Janelle Hanchett" rel="bookmark">

I’m Just Happy to Be Here by Janelle Hanchett

Title: I'm Just Happy to Be Here: A Memoir of Renegade Mothering Author: Janelle Hanchett Genre: Memoir Publisher: Hachette Books Release Date: May 1, 2018 Format: Hardcover Pages: 320 One of the strongest voices in my parenting journey has been that of Janelle Hanchett, the hilarious and profane author of the Renegade Mothering blog. The appeal […]


Genre: contemporary, memoir, women’s fiction
Subjects: A.A., addiction, alcoholism, diety, god, marriage, motherhood, parenting, recovery, religion
Elena Ferrante" rel="bookmark">

The Neapolitan Novels by Elena Ferrante

It is a fetid place that refuses to take a back seat to her characters, even though it is the seven families of the neighborhood that quickly draw you in and keep you turning the pages.  Ms. Ferrante demonstrates a deep understanding of how places shape people, which is displayed in her opening scene, which takes place between Elena Greco, the series’ narrator, and the son of her closest friend, Lila Cerulla.


Genre: contemporary, fiction, literary fiction, postmodernism
Margaret Atwood" rel="bookmark">

Moral Disorder and Other Stories by Margaret Atwood

Even Atwood’s earliest novels are full of her wit, wry humor and bitingly funny characterization, so it is unsurprising to discover these same qualities throughout all of the stories, which tell the story of a woman named Nell in short episodes. The stories are framed by aging; in the first story, Nell is in late middle age and meditating on the nature of a long-term marriage. In the next, she is a young girl, who has yet to meet Tig, the married man that she makes her life with. By the last stories, Nell is long past her adventures and taking care of her elderly parents.


Genre: contemporary, literary fiction, short story collection

The Secret Place by Tana French

The Secret Place did not disappoint, by which I mean that it took over my life in the week that it took me to read it. If you’re not familiar with French’s style, her Dublin Murder Squad series is a collection of first-person character-driven classic detective novels told through the eyes of various Dublin Murder detectives that are inevitably assigned to the case of a lifetime. I do not read a lot of crime fiction because of its tendency to be more focused on the details of the mystery than the characters of the story, but French combines the detective genre with thoughtful character development and the sort of poetic prose that reminds me of Margaret Atwood. And did I mention how Irish her novels are? French was raised all over the world, but she lives in Dublin, which is obvious in the faithful and delightful representation of Irish speech and culture. Having an Irish spouse makes reading her dialogue a delight, because it’s so faithful that it almost feels like a private joke.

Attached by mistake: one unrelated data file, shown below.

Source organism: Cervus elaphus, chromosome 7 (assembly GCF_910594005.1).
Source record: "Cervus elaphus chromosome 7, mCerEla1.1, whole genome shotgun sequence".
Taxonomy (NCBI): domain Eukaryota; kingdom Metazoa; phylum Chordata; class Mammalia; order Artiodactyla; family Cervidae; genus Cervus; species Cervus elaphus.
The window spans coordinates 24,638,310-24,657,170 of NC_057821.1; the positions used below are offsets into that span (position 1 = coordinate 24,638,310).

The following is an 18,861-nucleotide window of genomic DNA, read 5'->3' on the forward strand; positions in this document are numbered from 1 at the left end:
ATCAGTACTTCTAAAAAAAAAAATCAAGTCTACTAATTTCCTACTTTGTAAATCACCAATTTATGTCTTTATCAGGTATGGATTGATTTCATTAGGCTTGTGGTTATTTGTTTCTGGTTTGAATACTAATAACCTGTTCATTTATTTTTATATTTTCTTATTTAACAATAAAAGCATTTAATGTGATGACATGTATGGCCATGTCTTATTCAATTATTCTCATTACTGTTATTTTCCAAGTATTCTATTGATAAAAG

Genre: contemporary, crime, fiction, mystery

In Another Life by Julie Christine Johnson

Can love span death? This is the big question that Julie Christine Johnson asks us in her debut novel In Another Life. Johnson sets her novel in the Languedoc region of southern France and almost immediately throws the reader back 800 years to one of the darker periods of Christian history, when the Catholic Church led a successful crusade against the native Cathar sect of southern France.


Genre: contemporary, fiction, historical fiction, women’s fiction

The Japanese Lover by Isabelle Allende

Isabel Allende’s latest novel, The Japanese Lover, brings us into the luxurious and artistic world of Alma Mendel, the matriarch of the wealthy San Francisco Belasco family. Facing the end of her life, Alma leaves behind the mansion where she has spent most of her life in favor of the Lark House, a surreal retirement home where yoga classes and political demonstrations interrupt conversations about voluntary euthanasia and the enthusiastic smoking of medical marijuana by its ageing residents.


Genre: contemporary

Sisters of Heart and Snow by Margaret Dilloway

In Sisters of Heart and Snow, Margaret Dilloway returns to the central theme of her award-winning novel An American Housewife; the biracial and first generation Japanese-American experience. Sisters Rachel and Drew Snow are the daughters of a merciless American businessman and his Japanese catalogue bride Hikari, who are thrown together as adults to take care of their declining mother after nearly two decades of estrangement.


Genre: chick lit, contemporary, fiction